St Stephen's Church (Anglican) reflects the influx of miners to settlement on the West Coast during the nineteenth century, a number of whom were Anglican. In this, it is a representative aspect of New Zealand's religious and industrial history.

(b) The association of the place with events, persons, or ideas of importance in New Zealand history:

The place is significant as being associated with very early use of electric lighting in churches in New Zealand, representing the introduction of electric illumination of public, commercial and domestic buildings on a scale hitherto unseen in New Zealand. St Stephen's Church was the first of the denominations in Reefton to have had the electric lighting installed and it may well be the first church in the whole of New Zealand to be so lit.

(e) The community association with, or public esteem for the place:

St Stephen's Church (Anglican) has been held in high regard and continues to be used as a place of worship. Especially in its early days, the church was often full to capacity which is a measure of the number of Anglicans living in the area.

(k) The extent to which the place forms part of a wider historical and cultural complex or historical and cultural landscape:

St Stephen's Church (Anglican) is part of the NZHPT registered Reefton Historic Area (record number 7050). This historic area comprises: Penington House and Fountain, the School of Mines and the Masonic Lodge on Shiel Street; the Oddfellows Hall, the Courthouse and the Surveyors' House on Bridge Street; the Sisters of Mercy Convent [although destroyed by fire in 2007], the Sacred Heart Church and St Stephens Anglican Church on Church Street and the War Memorial on Buller Road. Several of the places included in the historic area are also individually registered historic places. Currently these are as follows: Reefton School of Mines Building (record number 263), Reefton Courthouse (former) (record number 1685), Sacred Heart Catholic Church (record number 1689), Oddfellows Hall (record number 3035), Penington House (record number 5037), Horse Trough, Pennington House (record number 5038), War Memorial Obelisk (record number 5039), and the Clerk of the Court & Survey Office House (record number 5068).

Summary of Significance or Values:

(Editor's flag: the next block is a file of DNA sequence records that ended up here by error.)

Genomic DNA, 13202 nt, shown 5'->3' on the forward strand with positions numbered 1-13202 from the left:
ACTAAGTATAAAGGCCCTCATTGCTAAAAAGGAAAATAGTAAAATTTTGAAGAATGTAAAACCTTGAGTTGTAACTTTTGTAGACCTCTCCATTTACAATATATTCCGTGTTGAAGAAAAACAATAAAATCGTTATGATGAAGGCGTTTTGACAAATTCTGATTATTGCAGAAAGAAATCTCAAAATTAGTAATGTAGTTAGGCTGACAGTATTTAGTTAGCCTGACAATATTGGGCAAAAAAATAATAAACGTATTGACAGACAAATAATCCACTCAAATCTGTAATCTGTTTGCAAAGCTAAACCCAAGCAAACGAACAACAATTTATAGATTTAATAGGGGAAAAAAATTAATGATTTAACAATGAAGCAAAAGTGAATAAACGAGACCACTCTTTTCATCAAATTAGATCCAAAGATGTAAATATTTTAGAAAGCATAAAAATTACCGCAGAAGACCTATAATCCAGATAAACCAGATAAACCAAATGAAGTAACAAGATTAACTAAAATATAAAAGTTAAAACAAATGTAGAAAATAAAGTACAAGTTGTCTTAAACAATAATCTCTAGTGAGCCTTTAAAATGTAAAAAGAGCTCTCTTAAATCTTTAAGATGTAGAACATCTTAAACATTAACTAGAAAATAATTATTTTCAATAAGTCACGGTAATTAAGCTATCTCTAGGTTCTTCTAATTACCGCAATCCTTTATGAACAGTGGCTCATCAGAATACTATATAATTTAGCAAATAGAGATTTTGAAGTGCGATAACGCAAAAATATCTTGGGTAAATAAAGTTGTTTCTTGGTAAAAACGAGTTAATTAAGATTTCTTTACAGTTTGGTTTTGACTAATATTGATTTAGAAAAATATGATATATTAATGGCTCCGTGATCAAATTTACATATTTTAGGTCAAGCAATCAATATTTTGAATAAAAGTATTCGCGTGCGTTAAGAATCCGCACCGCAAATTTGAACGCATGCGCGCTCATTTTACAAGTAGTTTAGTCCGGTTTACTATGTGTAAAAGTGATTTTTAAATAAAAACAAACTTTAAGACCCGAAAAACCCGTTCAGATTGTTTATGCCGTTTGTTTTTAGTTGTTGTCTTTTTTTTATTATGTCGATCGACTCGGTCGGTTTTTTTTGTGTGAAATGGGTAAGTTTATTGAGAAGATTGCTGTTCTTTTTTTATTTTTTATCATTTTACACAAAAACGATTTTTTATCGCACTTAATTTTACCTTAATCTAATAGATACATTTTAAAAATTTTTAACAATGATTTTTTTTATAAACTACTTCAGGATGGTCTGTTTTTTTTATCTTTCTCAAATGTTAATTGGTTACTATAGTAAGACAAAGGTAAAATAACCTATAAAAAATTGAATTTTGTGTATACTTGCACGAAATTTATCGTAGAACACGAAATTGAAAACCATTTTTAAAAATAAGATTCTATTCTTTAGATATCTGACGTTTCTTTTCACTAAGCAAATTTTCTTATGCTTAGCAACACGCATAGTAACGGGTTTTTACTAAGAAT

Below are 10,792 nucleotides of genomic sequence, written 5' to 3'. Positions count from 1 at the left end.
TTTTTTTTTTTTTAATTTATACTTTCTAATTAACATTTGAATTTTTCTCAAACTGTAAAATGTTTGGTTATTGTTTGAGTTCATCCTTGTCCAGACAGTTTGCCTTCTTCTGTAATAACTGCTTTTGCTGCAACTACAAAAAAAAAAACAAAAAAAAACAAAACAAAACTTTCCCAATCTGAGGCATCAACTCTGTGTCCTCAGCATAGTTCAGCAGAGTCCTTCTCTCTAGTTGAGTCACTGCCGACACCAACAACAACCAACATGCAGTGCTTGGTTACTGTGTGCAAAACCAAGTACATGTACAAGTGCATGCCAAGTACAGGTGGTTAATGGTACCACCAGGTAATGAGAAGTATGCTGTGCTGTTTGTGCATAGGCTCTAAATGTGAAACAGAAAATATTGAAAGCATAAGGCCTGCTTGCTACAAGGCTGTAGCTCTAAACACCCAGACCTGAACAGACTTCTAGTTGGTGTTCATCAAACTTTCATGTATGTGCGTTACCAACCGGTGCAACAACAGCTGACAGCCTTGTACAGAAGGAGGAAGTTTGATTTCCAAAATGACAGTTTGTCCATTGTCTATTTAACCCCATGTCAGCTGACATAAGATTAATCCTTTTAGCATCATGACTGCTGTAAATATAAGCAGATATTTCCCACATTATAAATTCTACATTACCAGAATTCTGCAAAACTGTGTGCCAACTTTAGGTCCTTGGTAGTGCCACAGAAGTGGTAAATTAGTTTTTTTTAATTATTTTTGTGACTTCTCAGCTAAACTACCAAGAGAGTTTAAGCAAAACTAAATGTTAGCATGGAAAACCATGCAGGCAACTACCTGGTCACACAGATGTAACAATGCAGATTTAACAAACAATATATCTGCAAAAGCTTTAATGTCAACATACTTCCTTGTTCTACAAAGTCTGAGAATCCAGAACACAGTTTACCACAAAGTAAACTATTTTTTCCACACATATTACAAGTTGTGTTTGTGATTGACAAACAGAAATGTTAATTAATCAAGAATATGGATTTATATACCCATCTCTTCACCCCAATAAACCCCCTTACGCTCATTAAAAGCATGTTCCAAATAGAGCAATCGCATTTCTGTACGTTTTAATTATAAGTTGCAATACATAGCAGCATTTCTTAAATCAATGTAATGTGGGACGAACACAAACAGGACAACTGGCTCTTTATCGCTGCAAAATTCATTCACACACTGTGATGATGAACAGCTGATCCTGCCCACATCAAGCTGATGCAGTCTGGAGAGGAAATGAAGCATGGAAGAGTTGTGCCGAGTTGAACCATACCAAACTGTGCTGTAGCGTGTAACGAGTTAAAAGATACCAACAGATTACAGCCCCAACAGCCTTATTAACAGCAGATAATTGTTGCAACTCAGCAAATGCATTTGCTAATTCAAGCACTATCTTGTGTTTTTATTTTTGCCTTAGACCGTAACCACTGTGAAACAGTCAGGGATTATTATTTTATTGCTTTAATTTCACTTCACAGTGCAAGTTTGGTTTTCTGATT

This place was assessed against, and found it to qualify under the following criteria: a, b, e, k.

Conclusion:

It is considered that this place qualifies as a Category II historic place.

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Additional informationopen/close

Historical Narrative

Reefton (or Reef Town) developed in 1870 with the discovery of alluvial gold in the area. With the influx of miners of different religious denominations, pressure soon mounted to build churches as dedicated places for worship. A small Catholic church was built in Reefton in 1873, and around this time the Anglican community was also looking to build a church.

Lay Anglican services had been held by visiting clergymen and a committee was formed in 1872 to work towards building an Anglican church in Reefton. The first permanent vicar, the Reverend Thomas Flavell, was the first vicar of the Reefton Parochial District. In 1873 a new church committee was formed and a Mr Parer supplied plans and specifications for a new church. By this time, the church committee had a harmonium, forms, reading desk and church bell, even before a church was built. New plans were supplied to the committee in October 1874, and there was good support in the form of subscriptions from the town. However, the committee soon experienced financial difficulties. Church services, being held in a hall, were closed down during 1875 and 1876 due to debts.

Interest in the diocese surged, however, in October 1876 when the Bishop of Nelson gave Reefton the opportunity for Lay representation on the Diocesan Synod. Mr H D Jackson of Nelson became Reefton's first Synodsman.

Plans for building a new church had recommenced by June 1877 and on 24 July 1877 the foundation stone of St Stephen's Church was laid. This ceremony was undertaken in the presence of the Right Reverend A B Suter, Bishop of Nelson and, with full Masonic ceremony, was headed by W McLean. A contemporary newspaper account of the event recorded that files of 'the latest papers' were deposited before the stone was lowered into position. The event was a noted occasion for the township of Reefton and all business was suspended for the afternoon and all banks were closed.

The church was constructed over the following months and it opened, free of debt, with a dedication service on 17 February 1878. A new church bell, purchased in 1878, was installed on April 1879. A new harmonium was acquired in the 1880s.